As Spain's borrowing costs pushed it closer to needing a bailout, the country's economy minister Luis de Guindos has been asking for help from his French counterpart Pierre Moscovici.
He got the Paris government's support for fast implementation of a European agreement to use bailout funds to stabilise the region's bond markets.
Both ministers stressed the high interest rates Madrid is having to pay to borrow do not reflect Spain's economic fundamentals, its growth potential and the sustainability of its public debt.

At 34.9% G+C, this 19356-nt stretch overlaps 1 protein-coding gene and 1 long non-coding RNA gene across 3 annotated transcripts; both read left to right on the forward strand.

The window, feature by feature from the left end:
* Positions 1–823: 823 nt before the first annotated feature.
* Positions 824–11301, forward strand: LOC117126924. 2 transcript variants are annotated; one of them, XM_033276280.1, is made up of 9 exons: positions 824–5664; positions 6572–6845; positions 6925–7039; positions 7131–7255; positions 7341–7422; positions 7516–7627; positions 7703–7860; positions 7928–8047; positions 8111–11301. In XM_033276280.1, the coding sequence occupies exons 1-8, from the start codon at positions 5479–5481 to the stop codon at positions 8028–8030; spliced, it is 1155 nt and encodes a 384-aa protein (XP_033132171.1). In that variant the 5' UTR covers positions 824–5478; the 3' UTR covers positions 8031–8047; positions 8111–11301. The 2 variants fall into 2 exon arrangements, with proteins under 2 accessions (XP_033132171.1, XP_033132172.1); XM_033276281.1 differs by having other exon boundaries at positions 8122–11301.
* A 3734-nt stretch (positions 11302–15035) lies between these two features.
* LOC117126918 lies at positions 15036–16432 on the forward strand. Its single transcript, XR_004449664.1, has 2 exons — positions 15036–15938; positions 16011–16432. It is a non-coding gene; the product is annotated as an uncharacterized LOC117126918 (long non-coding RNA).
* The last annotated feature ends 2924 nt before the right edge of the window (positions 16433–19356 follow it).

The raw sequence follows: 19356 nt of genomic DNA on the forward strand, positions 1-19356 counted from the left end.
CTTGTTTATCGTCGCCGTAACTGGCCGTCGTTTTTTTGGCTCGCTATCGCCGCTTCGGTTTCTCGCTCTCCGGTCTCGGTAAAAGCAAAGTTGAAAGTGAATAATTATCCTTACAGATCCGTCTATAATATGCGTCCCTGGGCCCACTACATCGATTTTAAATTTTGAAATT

Economist Rafael Pampillon at the Madrid Business School said: "Solutions will have to come from outside Spain. They could come either from the European Central Bank, if it decides to buy Spanish bonds in the secondary market so yields fall. Another solution is for the European Rescue Fund to buy public debt. If not, we'll have a full-scale bai
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